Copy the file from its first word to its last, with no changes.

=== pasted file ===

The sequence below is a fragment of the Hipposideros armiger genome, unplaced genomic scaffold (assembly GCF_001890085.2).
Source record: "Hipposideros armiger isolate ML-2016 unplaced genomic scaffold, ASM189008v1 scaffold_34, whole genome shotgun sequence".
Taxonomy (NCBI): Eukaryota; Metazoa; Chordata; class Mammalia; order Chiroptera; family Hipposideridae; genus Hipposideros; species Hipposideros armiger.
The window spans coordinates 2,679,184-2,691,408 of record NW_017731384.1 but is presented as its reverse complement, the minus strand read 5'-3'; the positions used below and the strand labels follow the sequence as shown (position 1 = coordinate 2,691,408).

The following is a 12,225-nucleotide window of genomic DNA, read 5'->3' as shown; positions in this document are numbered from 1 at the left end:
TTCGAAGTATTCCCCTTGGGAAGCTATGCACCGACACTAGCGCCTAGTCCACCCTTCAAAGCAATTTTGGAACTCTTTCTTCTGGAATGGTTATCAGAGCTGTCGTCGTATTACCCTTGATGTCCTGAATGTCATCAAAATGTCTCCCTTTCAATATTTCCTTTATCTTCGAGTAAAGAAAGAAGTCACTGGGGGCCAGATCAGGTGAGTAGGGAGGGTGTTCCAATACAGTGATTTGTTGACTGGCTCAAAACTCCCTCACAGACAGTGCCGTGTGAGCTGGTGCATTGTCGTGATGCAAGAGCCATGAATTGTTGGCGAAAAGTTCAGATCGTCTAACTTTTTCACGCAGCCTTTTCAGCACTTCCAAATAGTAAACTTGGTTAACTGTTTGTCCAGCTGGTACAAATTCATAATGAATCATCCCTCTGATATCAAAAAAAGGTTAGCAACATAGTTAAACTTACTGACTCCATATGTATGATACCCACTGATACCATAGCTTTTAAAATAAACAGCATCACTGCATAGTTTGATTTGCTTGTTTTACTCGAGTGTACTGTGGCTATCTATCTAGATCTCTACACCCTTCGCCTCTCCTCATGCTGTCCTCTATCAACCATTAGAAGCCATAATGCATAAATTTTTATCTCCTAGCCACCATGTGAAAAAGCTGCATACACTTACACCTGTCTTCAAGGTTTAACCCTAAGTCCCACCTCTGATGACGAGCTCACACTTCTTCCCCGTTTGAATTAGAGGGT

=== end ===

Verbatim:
The sequence below is a fragment of the Hipposideros armiger genome, unplaced genomic scaffold (assembly GCF_001890085.2).
Source record: "Hipposideros armiger isolate ML-2016 unplaced genomic scaffold, ASM189008v1 scaffold_34, whole genome shotgun sequence".
Taxonomy (NCBI): Eukaryota; Metazoa; Chordata; class Mammalia; order Chiroptera; family Hipposideridae; genus Hipposideros; species Hipposideros armiger.
The window spans coordinates 2,679,184-2,691,408 of record NW_017731384.1 but is presented as its reverse complement, the minus strand read 5'-3'; the positions used below and the strand labels follow the sequence as shown (position 1 = coordinate 2,691,408).

The following is a 12,225-nucleotide window of genomic DNA, read 5'->3' as shown; positions in this document are numbered from 1 at the left end:
TTCGAAGTATTCCCCTTGGGAAGCTATGCACCGACACTAGCGCCTAGTCCACCCTTCAAAGCAATTTTGGAACTCTTTCTTCTGGAATGGTTATCAGAGCTGTCGTCGTATTACCCTTGATGTCCTGAATGTCATCAAAATGTCTCCCTTTCAATATTTCCTTTATCTTCGAGTAAAGAAAGAAGTCACTGGGGGCCAGATCAGGTGAGTAGGGAGGGTGTTCCAATACAGTGATTTGTTGACTGGCTCAAAACTCCCTCACAGACAGTGCCGTGTGAGCTGGTGCATTGTCGTGATGCAAGAGCCATGAATTGTTGGCGAAAAGTTCAGATCGTCTAACTTTTTCACGCAGCCTTTTCAGCACTTCCAAATAGTAAACTTGGTTAACTGTTTGTCCAGCTGGTACAAATTCATAATGAATCATCCCTCTGATATCAAAAAAAGGTTAGCAACATAGTTAAACTTACTGACTCCATATGTATGATACCCACTGATACCATAGCTTTTAAAATAAACAGCATCACTGCATAGTTTGATTTGCTTGTTTTACTCGAGTGTACTGTGGCTATCTATCTAGATCTCTACACCCTTCGCCTCTCCTCATGCTGTCCTCTATCAACCATTAGAAGCCATAATGCATAAATTTTTATCTCCTAGCCACCATGTGAAAAAGCTGCATACACTTACACCTGTCTTCAAGGTTTAACCCTAAGTCCCACCTCTGATGACGAGCTCACACTTCTTCCCCGTTTGAATTAGAGGGT